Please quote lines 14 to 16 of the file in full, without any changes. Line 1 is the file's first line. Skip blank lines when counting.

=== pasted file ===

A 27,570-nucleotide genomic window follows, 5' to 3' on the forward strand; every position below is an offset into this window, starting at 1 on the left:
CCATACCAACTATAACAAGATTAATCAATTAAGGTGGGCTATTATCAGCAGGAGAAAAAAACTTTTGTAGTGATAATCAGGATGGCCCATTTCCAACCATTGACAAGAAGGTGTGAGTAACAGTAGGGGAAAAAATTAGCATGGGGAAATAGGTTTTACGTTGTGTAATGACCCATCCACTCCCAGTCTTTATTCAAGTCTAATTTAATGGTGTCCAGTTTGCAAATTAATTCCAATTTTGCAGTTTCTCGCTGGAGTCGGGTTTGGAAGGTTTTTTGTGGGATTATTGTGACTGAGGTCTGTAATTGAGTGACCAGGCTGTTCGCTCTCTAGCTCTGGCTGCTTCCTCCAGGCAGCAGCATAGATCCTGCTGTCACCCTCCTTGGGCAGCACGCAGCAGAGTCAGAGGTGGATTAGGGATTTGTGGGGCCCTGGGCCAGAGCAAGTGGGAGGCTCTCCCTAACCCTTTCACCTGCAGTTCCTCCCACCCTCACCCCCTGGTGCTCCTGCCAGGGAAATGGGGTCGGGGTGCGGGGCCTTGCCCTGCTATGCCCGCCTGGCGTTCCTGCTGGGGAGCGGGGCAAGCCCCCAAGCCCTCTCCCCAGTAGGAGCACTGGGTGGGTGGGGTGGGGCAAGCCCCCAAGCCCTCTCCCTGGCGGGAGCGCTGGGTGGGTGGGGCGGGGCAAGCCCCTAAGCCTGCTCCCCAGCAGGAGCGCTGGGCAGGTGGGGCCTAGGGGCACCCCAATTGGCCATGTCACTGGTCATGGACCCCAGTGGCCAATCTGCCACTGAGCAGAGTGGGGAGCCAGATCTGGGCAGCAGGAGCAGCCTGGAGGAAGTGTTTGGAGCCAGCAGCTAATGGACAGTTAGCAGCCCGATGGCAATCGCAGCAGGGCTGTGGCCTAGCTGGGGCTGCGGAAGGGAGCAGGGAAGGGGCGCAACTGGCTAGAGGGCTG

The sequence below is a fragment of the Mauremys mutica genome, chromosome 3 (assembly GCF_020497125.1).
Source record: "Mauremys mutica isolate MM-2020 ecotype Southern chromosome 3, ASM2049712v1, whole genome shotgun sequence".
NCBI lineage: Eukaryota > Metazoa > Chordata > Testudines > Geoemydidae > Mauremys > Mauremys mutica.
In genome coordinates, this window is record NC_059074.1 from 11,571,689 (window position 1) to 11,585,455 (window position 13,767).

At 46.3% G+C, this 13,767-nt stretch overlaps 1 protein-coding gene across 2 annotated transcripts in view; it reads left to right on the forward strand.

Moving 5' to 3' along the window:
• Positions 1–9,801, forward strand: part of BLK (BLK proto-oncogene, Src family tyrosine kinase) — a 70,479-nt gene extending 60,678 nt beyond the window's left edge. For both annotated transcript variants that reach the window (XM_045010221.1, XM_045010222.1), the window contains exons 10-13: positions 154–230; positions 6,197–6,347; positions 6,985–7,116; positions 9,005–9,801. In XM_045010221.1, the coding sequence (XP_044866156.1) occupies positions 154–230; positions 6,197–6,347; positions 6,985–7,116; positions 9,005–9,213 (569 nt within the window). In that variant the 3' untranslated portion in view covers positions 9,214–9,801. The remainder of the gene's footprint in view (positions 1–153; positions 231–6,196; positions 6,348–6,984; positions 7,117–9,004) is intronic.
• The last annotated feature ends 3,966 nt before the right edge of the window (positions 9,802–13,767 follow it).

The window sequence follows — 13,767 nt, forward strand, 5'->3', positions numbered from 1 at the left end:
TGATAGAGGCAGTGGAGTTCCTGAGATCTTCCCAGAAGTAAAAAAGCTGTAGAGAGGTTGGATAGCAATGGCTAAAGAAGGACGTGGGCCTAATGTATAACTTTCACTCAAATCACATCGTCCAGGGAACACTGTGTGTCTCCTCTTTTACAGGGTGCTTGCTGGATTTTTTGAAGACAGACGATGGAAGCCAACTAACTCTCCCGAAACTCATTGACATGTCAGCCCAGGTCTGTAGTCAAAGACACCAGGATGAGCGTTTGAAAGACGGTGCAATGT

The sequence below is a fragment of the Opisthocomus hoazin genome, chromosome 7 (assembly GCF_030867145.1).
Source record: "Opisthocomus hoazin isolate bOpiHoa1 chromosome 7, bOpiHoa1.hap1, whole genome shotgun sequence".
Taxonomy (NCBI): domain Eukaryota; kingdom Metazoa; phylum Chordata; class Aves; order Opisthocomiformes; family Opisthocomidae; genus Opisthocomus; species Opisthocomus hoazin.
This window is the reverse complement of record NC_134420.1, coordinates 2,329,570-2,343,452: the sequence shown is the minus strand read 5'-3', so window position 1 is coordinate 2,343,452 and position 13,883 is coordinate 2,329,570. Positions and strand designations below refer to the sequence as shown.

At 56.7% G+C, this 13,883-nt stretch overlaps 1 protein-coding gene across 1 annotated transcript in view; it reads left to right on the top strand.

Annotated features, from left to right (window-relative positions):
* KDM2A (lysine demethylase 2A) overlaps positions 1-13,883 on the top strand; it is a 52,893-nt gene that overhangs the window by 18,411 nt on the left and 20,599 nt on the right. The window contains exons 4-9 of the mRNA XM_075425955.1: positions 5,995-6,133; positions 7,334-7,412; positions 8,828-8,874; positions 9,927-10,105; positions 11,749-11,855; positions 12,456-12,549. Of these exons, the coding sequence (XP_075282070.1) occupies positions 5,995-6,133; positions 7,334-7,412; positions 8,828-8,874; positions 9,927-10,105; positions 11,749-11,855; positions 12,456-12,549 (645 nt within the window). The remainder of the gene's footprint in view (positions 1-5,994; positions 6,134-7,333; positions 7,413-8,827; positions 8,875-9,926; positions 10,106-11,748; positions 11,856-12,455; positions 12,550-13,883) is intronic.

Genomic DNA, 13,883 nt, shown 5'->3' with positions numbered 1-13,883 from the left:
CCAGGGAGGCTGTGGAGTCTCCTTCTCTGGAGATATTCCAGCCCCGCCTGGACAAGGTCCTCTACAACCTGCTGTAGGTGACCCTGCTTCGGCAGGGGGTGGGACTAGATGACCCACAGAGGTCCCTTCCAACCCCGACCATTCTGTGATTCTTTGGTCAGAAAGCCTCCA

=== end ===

Source record: "Opisthocomus hoazin isolate bOpiHoa1 chromosome 7, bOpiHoa1.hap1, whole genome shotgun sequence".
Taxonomy (NCBI): domain Eukaryota; kingdom Metazoa; phylum Chordata; class Aves; order Opisthocomiformes; family Opisthocomidae; genus Opisthocomus; species Opisthocomus hoazin.
This window is the reverse complement of record NC_134420.1, coordinates 2,329,570-2,343,452: the sequence shown is the minus strand read 5'-3', so window position 1 is coordinate 2,343,452 and position 13,883 is coordinate 2,329,570. Positions and strand designations below refer to the sequence as shown.